Up­hill task for Nige­ria’s new eco­nomic team

Kuwait Times - - BUSINESS -

LA­GOS: Nige­ria fi­nally has a gov­ern­ment af­ter a wait of more than five months but the new min­is­ters have their work cut out to re­verse a dam­ag­ing slump in Africa’s lead­ing econ­omy.

Fall­ing global oil prices have shrunk gov­ern­ment rev­enues and slowed growth to a near stand­still, while the naira cur­rency is weak, in­fla­tion high and un­em­ploy­ment caus­ing wide­spread con­cern.

At the same time, the mil­i­tary is work­ing to end a bloody in­sur­gency by the rad­i­cal Is­lamist Boko Haram group that has dev­as­tated the peo­ple and econ­omy of the re­mote north­east.

“Nige­ria has never been this bad,” said po­lit­i­cal com­men­ta­tor Ola­pade Agoro, who is also an op­po­si­tion politi­cian and for­mer pres­i­den­tial can­di­date. All eyes are now on new Fi­nance Min­is­ter Kemi Adeo­sun and her team to come up with poli­cies to tackle the rot.

But Bis­arck Re­wane, of the Lagos­based con­sul­tancy Fi­nan­cial De­riv­a­tives, said time was of the essence, with in­vestors keen for clar­ity about the di­rec­tion the gov­ern­ment will take.

“The thing to do is to hit the ground run­ning be­cause there is no time for rhetoric,” he said. “The econ­omy is in dire straits. The GDP is low at 2.4 per­cent, while in­fla­tion is near­ing 10 per­cent with weak pur­chas­ing power and a fall­ing naira.”

Un­em­ploy­ment is cur­rently at 8.2 per­cent, while the oil shock has left Nige­ri­aAfrica’s num­ber one crude pro­ducer-short of cash to pay for gov­ern­ment projects and even civil ser­vants’ salaries.

“You’ve got to raise money to deal with fis­cal deficits,” said Re­wane.

Cash re­quired

Adeo­sun, a for­mer in­vest­ment banker, has been cred­ited with turn­ing round the fi­nances of the cash-strapped south­west­ern state of Ogun, yet is untested at na­tional level. An­a­lysts sug­gest she will work closely with other key min­is­ters such as Udo Udoma, in charge of bud­get and na­tional plan­ning, and Okechukwu Enelamah at in­dus­try, trade and in­vest­ment.

The ap­point­ment of other tech­nocrats has also been wel­comed, in par­tic­u­lar for­mer ExxonMo­bil ex­ec­u­tive Ibe Kachikwu as ju­nior oil min­is­ter to over­haul the graftrid­den sec­tor.

Ba­batunde Fashola was put in charge of a “su­per-min­istry” for power, works and hous­ing af­ter be­ing seen to have per­formed well in those ar­eas in La­gos State, which drives Nige­ria’s econ­omy.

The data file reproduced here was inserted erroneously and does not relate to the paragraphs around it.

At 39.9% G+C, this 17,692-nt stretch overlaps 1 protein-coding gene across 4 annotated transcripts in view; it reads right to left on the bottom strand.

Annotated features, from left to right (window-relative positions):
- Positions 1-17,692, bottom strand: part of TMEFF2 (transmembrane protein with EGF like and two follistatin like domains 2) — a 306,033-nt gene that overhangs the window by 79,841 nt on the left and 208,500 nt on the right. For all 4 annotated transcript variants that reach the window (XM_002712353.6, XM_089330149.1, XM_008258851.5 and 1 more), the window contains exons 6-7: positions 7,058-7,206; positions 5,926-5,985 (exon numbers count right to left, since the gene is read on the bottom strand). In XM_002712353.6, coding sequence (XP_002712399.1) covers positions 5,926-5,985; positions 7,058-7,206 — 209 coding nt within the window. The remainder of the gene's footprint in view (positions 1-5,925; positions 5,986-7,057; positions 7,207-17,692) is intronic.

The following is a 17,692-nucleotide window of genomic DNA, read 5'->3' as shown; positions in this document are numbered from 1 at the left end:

Ro­timi Amaechi, the for­mer gov­er­nor of oil-pro­duc­ing Rivers state, was named trans­port min­is­ter. Both are seen as pow­er­ful mem­bers of the new cab­i­net. But they will need ready cash to fol­low through and are un­der pres­sure to show re­sults quickly, with al­most half of Pres­i­dent Muham­madu Buhari’s first year in of­fice al­ready over.

Sola Oni, of La­gos-based stock­bro­kers So­fu­nix In­vest­ment and Com­mu­ni­ca­tions, said the gov­ern­ment should look to the stock mar­ket for fi­nanc­ing. “The fed­eral gov­ern­ment should for once ex­ploit the cap­i­tal mar­ket to fund the in­fras­truc­tural de­fi­ciency which has be­come the bane of our eco­nomic growth and de­vel­op­ment,” he said.

De­pen­dency on oil, which sup­plies 70 per­cent of gov­ern­ment rev­enue, should be cut, and a re­newed em­pha­sis put on ad­dress­ing the coun­try’s crip­pling power deficit, he added.

Drive growth

The five-month ab­sence of gov­ern­ment min­is­ters cre­ated un­cer­tainty among in­vestors in what has been a fast­grow­ing emerg­ing mar­ket, with nearly 7.0 per­cent an­nual av­er­age growth from 2005-13.

At­ten­tion now is on the an­nounce­ment of next year’s bud­get, which has to be sub­mit­ted to par­lia­ment by De­cem­ber. Re­ports this week sug­gested Vice Pres­i­dent Yemi Os­in­bajo was propos­ing a bud­get of about eight tril­lion naira ($40 bil­lion, 37 bil­lion eu­ros) for 2016 dou­ble that for this year.

Muda Yusuf, di­rec­tor-gen­eral of the La­gos Cham­ber of Commerce, said with a min­is­te­rial team now in place, “there should be co­her­ent, con­sis­tent and pos­i­tive sig­nals to in­vestors” to drive growth.

The Cen­tral Bank of Nige­ria, which filled the void in fis­cal pol­icy in the ab­sence of a cab­i­net, in par­tic­u­lar should re­view its for­eign ex­change re­stric­tions pol­icy, he added. Seek­ing to con­serve dol­lar re­serves, the bank in June ruled that im­porters could no longer get hard cur­rency from the in­ter­bank mar­ket to im­port dozens of items, from tooth­picks to pri­vate jets.

In the past year, re­serves have fallen by nearly a quar­ter as it tried to pre­vent the naira from fall­ing in tan­dem with plum­met­ing crude prices. The cen­tral bank has twice de­val­ued the cur­rency, tak­ing it from 155 naira to the dol­lar a year ago to 199 cur­rently.

Adeo­sun, viewed as a re­formist, and her fel­low min­is­ters should meet with the pri­vate sec­tor to plot a way for­ward and also ad­dress ris­ing na­tional debts, he added. “Debt ser­vice bur­den is be­com­ing in­creas­ingly un­bear­able, es­pe­cially do­mes­tic debt,” he said. — AFP

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